Former Your Black Muslim Bakery matriarch to lose real-estate license
By Josh Richman and Thomas Peele, The Chauncey Bailey Project
Esperanza Johnson, a former Your Black Muslim Bakery matriarch who left a trail of dubious real-estate deals from Antioch to Oakland, will have her real-estate broker’s license revoked effective today after a judge found she’s not “sufficiently honest” to keep it.
The California Department of Real Estate last year filed charges against Johnson — now 54, also formerly known as Noor Jehan Bey and Nora Bey — and her business, Signature One Mortgage & Real Estate, alleging they’d made misrepresentations during real-estate transactions; lost a lawsuit in which they were accused of fraud and deceit; employed an unlicensed broker or salesman; and employed licensed salespeople without a written contract or without notifying the department as required by law.
Administrative Law Judge David Benjamin wrote in his May 7 decision that although Johnson, of Oakley, faced emotional stresses including her own illness and her sister’s, “the fundamental issue “… is whether she is sufficiently honest to carry out the fiduciary duties of a real estate licensee.”
“The evidence demonstrates that she is not,” he wrote, noting not only the misconduct of which she was accused but also that “her testimony at hearing on the material issues in this case was not credible. ”
Johnson’s attorney, J. Anne Rawlins, of Sacramento, didn’t return phone calls seeking a comment.
Johnson bore four of bakery founder Yusuf Bey’s children, and later testified he had sexually and physically abused her. She became the legal guardian for two girls who later accused Bey of raping and impregnating them; he died in 2003 while the criminal charges were pending. Her name appears in several real-estate transactions in the 1980s involving the bakery and its members; although she left the bakery in 1988, records show at least one of her children was involved with bakery leaders as recently as 2007.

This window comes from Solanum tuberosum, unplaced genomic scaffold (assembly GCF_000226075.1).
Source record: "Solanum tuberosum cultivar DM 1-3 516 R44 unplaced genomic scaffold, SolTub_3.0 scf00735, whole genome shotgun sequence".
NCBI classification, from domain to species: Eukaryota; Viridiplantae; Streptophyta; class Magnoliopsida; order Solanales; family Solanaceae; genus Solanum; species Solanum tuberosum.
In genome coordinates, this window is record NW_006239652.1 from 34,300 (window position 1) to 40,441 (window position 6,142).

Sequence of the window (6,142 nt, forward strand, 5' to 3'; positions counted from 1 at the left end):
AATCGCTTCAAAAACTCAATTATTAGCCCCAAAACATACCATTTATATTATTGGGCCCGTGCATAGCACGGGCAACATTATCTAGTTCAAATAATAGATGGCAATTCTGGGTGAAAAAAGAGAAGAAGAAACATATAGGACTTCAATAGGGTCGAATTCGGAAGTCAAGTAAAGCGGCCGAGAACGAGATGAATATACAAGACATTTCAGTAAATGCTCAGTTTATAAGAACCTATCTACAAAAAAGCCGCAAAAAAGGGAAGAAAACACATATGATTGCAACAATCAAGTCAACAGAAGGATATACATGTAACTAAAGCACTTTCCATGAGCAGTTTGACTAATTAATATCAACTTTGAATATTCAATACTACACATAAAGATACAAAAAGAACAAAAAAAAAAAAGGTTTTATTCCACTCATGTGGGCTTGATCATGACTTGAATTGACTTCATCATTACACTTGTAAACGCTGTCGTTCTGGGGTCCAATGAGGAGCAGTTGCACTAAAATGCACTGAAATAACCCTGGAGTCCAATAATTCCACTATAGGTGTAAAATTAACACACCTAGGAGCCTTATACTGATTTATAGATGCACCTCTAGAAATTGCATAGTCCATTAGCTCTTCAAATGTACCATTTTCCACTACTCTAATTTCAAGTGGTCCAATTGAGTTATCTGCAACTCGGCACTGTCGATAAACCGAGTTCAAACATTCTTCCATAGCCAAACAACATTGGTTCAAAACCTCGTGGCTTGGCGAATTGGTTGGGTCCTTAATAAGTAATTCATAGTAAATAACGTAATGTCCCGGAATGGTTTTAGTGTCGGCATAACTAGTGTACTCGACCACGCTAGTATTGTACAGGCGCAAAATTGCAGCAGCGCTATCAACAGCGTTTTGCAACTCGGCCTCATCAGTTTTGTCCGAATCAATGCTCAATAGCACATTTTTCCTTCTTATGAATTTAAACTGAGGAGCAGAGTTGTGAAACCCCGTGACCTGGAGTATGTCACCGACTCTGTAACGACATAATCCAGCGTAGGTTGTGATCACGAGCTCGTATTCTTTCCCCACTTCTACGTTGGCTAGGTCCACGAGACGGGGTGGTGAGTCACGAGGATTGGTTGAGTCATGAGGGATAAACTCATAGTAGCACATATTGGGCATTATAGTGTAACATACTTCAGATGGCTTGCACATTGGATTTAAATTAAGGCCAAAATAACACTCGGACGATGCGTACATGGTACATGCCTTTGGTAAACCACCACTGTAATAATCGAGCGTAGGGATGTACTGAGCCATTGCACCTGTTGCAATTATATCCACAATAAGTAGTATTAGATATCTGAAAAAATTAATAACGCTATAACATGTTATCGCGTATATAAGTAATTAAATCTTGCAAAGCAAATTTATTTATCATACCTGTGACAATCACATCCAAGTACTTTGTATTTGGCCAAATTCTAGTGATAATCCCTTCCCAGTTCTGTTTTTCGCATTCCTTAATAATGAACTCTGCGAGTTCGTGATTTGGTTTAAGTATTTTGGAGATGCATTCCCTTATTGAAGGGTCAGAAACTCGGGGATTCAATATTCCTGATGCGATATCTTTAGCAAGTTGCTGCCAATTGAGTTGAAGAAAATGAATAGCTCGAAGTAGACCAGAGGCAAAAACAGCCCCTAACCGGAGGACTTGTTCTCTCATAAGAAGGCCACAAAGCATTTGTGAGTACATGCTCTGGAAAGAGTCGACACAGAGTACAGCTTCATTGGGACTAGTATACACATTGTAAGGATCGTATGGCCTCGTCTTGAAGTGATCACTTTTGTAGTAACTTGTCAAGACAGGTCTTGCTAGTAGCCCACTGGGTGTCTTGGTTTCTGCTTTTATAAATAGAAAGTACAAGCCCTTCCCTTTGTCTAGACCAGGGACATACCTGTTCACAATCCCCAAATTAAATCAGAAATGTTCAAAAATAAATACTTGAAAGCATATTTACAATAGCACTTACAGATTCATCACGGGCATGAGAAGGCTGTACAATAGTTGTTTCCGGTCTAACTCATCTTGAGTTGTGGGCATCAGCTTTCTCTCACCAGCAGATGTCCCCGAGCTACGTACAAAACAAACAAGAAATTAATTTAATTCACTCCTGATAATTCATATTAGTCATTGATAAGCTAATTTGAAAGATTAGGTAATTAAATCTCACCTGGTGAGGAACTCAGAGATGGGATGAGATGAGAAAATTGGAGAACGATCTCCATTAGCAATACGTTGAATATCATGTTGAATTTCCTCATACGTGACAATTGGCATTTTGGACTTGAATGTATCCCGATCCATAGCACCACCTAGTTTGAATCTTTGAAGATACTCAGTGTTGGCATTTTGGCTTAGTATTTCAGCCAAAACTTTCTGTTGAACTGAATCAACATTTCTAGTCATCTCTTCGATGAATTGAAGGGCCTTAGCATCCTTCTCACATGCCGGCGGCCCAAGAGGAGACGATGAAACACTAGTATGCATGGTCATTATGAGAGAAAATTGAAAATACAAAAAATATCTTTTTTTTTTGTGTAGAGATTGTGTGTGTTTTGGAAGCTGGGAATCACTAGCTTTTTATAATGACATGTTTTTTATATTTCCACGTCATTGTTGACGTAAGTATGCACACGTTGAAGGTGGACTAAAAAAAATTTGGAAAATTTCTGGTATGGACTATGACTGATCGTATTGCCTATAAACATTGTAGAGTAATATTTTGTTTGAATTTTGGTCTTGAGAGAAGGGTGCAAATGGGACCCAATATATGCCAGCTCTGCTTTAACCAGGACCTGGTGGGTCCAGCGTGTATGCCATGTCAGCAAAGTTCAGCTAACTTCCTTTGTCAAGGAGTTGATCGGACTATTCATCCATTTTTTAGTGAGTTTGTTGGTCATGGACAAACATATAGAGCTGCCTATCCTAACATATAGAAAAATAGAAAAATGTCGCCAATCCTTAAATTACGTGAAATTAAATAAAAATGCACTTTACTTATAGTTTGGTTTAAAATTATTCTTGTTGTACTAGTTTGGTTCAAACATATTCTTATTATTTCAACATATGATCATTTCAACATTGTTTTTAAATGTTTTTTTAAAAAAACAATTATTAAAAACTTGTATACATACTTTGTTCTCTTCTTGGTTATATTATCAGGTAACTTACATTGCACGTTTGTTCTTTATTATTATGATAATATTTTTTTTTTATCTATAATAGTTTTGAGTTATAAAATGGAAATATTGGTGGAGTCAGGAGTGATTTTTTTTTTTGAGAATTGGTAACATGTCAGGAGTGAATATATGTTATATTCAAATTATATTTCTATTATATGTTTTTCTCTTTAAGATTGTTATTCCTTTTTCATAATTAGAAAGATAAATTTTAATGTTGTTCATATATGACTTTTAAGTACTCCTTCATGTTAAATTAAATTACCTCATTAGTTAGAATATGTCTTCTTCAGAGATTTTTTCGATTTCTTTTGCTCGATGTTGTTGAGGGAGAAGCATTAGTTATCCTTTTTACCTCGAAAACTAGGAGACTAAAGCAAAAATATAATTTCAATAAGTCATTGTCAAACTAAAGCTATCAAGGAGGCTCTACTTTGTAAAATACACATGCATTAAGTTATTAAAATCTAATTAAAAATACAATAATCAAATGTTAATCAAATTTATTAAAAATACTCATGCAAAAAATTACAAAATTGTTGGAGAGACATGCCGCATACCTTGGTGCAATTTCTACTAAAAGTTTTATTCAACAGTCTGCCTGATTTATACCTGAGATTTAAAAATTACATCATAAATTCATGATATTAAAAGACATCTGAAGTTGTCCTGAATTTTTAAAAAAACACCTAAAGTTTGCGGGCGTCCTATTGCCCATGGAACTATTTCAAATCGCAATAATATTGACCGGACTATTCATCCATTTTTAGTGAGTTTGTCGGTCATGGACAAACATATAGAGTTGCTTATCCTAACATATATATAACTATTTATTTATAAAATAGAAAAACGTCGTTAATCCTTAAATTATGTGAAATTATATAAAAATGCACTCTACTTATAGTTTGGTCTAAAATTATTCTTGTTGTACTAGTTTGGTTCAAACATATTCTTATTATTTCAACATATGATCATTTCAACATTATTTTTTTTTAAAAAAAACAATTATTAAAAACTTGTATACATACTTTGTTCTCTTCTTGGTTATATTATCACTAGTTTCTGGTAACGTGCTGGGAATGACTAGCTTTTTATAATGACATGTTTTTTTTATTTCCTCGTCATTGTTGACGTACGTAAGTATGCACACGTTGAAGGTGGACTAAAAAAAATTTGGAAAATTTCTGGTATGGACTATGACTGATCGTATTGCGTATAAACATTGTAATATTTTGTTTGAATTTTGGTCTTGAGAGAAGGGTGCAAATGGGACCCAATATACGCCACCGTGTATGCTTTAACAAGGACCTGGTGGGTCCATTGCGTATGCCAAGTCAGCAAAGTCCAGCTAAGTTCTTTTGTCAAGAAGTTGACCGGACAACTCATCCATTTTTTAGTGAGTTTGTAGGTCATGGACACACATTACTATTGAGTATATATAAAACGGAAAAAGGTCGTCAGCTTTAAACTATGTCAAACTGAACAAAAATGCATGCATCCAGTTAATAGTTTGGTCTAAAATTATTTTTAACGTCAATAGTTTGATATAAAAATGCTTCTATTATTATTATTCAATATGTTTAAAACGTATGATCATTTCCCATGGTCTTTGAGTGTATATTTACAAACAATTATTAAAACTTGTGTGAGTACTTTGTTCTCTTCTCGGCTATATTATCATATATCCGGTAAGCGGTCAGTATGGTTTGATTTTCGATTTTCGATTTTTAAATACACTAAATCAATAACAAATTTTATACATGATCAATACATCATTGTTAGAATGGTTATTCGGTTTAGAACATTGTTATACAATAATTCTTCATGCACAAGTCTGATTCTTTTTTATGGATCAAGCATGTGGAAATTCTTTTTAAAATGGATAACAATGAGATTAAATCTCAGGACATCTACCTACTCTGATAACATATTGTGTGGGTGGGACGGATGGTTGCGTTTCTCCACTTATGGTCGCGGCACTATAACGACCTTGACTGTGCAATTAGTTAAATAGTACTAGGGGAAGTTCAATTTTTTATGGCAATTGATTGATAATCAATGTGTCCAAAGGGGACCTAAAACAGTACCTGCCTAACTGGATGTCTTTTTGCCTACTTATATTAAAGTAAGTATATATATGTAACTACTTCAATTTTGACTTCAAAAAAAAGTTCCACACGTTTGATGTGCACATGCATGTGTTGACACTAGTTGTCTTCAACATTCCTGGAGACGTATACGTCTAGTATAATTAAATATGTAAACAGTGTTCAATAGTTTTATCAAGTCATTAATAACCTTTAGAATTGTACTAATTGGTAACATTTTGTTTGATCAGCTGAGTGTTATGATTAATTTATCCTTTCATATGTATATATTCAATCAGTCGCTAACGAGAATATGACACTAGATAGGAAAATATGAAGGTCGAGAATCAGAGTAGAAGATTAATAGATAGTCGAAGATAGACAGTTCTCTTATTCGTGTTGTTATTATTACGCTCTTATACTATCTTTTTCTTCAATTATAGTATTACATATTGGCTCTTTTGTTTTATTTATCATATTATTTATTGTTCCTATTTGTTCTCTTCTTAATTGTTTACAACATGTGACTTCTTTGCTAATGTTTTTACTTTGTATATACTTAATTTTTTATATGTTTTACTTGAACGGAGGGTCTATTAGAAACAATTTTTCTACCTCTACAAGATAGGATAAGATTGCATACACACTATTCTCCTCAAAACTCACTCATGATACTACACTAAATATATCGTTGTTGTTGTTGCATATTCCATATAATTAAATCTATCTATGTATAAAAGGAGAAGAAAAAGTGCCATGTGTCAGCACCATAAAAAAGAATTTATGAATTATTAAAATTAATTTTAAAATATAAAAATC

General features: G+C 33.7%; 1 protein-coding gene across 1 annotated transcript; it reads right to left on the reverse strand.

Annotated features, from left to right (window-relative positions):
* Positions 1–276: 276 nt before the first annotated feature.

In 2007, she represented Paulette Arbuckle, of North Oakland, as Arbuckle unsuccessfully tried to buy the bankrupt bakery’s San Pablo Avenue compound. At the time, The Chauncey Bailey Project — investigating the bakery and its role in the August 2007 killing of the Oakland Post editor — found Johnson and her then-husband, Antron Thurman, since 2003 had racked up a string of real-estate deals tainted with allegations of deceit, in which alleged victims claimed to have lost at least $1.77 million in property, cash and equity.
Among those, Markus Machado and Gail Mateo said Johnson had talked them into trading up from their Pittsburg house to a larger Antioch house — and ended up with a high-interest adjustable mortgage that ballooned after the first year, with no way to refinance without substantial penalty. Johnson allegedly diverted $58,000 of their equity to others, which diminished the down payment on the Antioch house, and received a higher commission for the ballooning loan. They lost the house but won a $169,878 lawsuit judgment against Johnson and Signature One in March 2008 as Contra Costa County Superior Court Judge Thomas Maddock ruled “Johnson’s actions and representations “… were fraudulent.”
“I don’t know if I will ever get a red cent out of her,” Machado said Thursday, adding the license revocation “isn’t quite just rewards.”
“We lost our home and it would be nice if we could get our money,” he said. “But it’s good to know that she won’t be able to do this to anyone else.”